At the end of a recent journey mapping project, a client had this to say to my team:
“Wow. This is the best journey map we’ve ever created.”
But when I asked the client what made this journey map so special, they replied frankly:
“Well, I think it’s because this time we actually talked to our customers.”
My heart sank. Creating a customer journey map without talking to your customers is one of the most common mistakes made by people who are just getting started with journey mapping. I wondered how much time and money his team had spent on previous maps containing assumptions about what customers experience versus what they actually experience.
As the Director of Highland Solution’s Customer Experience Practice, I’ve spent hundreds of hours helping our clients understand customers so that they can design products, services and experiences that meet their needs. Journey mapping is a process that provides companies with a holistic understanding of their customers’ experiences, illustrating where breakdowns occur and when change is needed.
On the surface, the concept of a customer journey map sounds fairly simple. A closer look at what goes into creating an effective map, however, reveals how daunting a project like this can be without the right processes and frameworks in place. Research reveals 82% of organizations have their own customer journey maps, but fewer than half (47%) actually use those maps effectively.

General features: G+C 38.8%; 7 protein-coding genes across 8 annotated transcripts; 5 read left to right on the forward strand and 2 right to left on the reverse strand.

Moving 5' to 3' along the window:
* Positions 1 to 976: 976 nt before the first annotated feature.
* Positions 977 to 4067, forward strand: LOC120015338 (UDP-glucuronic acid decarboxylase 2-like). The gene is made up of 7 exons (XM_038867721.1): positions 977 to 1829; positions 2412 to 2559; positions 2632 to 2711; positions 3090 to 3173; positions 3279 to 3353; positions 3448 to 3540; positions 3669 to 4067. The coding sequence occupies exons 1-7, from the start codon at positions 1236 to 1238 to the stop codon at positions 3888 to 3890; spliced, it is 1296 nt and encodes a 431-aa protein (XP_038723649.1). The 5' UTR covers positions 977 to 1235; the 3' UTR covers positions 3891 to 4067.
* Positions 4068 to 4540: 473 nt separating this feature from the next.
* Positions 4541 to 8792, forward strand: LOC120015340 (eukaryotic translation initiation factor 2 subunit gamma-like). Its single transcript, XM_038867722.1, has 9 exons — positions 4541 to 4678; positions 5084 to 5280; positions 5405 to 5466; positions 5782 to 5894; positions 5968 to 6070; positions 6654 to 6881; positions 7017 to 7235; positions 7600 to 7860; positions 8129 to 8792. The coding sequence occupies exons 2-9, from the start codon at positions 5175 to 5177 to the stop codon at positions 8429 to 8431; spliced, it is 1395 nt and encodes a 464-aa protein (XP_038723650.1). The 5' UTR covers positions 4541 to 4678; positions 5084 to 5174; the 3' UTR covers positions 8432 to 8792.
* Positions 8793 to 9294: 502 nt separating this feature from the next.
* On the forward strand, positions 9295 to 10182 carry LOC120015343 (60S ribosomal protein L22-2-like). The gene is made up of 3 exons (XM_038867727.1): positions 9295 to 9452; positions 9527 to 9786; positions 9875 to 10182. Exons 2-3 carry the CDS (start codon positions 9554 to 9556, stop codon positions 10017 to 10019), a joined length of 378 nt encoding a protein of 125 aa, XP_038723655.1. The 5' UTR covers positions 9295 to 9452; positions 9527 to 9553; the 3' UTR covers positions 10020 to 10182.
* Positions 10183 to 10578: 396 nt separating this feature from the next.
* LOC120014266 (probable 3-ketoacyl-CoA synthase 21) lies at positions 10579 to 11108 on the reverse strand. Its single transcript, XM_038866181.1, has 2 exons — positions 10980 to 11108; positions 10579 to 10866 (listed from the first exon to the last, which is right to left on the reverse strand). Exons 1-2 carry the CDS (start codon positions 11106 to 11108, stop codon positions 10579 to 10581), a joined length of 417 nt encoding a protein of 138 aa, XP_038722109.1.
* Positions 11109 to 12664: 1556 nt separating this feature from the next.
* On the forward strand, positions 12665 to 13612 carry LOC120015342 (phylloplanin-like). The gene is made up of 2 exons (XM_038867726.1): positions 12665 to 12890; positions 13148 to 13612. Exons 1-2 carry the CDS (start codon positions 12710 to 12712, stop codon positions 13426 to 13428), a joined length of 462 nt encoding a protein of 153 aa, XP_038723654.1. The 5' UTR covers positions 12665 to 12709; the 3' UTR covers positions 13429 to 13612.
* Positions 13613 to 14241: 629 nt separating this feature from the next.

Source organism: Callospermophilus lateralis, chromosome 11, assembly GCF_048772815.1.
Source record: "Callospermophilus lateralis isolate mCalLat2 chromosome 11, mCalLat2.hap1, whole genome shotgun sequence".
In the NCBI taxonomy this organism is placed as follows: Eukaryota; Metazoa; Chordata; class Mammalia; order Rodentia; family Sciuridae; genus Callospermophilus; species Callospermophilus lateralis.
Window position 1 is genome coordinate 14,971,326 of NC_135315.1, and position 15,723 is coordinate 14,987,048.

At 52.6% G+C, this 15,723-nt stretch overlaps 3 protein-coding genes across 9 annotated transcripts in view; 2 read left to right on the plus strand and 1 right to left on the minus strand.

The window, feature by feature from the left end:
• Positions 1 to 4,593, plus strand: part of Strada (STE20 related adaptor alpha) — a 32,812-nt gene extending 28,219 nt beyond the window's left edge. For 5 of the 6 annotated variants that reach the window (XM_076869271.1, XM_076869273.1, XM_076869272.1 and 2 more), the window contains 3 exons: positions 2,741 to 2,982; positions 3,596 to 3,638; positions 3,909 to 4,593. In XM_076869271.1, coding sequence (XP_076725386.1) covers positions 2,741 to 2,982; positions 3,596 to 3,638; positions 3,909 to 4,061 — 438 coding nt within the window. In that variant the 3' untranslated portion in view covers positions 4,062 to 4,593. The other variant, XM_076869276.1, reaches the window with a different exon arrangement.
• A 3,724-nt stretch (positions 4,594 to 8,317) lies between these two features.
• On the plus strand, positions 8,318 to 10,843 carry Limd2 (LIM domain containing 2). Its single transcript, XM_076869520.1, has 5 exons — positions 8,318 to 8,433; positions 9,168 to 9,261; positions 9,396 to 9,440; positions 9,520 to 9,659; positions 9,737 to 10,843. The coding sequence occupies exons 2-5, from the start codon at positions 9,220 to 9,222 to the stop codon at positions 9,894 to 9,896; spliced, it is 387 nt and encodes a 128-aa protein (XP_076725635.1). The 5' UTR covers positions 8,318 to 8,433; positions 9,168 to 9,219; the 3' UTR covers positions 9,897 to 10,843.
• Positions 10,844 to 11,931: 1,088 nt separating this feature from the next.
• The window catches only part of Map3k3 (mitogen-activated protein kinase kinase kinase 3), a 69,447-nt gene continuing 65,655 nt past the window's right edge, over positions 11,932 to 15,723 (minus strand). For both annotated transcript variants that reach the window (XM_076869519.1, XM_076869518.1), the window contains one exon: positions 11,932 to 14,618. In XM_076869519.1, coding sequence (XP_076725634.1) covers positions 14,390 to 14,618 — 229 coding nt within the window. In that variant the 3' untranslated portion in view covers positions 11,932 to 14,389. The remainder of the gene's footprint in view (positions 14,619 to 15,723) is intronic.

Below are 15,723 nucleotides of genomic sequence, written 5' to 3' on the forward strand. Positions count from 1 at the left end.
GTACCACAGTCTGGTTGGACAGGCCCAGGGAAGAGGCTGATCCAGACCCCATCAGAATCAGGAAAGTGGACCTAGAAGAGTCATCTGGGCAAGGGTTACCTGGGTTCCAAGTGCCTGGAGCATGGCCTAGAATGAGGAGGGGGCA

Developing your own customer journey map doesn’t have to be overwhelming. When done right, journey maps provide your team the information they need to make every customer interaction the best it can be. And at a time when brands are searching for competitive advantages, journey maps play a big role in helping organizations stand out with exceptional customer experiences.
While there’s no one way for your brand to map out your customer’s journey, we’ve identified five key must-haves to get the most out of your maps:
1. Talk to your customers (not your sales team)
Many organizations think they can cut corners when creating a journey map by not speaking to actual customers.
Knowing where to begin can be overwhelming. What customer segment should we start with? What questions do we ask? How do we capture the interview data?
All of these questions can create anxiety and lead some organizations to default to their sales team to fill their research gaps. But even your customer-facing employees can’t replicate the actual feelings and thoughts your customers experience as they interact with your brand—at best, you’re left with a close approximation. To create an effective journey map, you absolutely must talk to your customers.
The good news? You don’t need to talk to all of them; research reveals you can talk to as few as five customers to gather 80% of the research insights you need.
There are also tools to support resource-strapped teams get the most out of each interview. Using a guided storytelling approach, for example, lets you walk your customer through the experience of the product or service you want to learn more about. Rather than prepare a long list of questions, guided storytelling relies on memory-recall techniques to dial in on the story of the customer’s unique experience. It’s an easier way to frame up the customer’s journey, using their own words and perspectives, and accurately captures how people feel about your brand’s buying process.
2. Focus on one journey at a time
The best journey maps tell a single story. While it’s tempting to try and capture multiple journeys in one map, resist the urge! Focus on telling the story of one customer segment really, really well.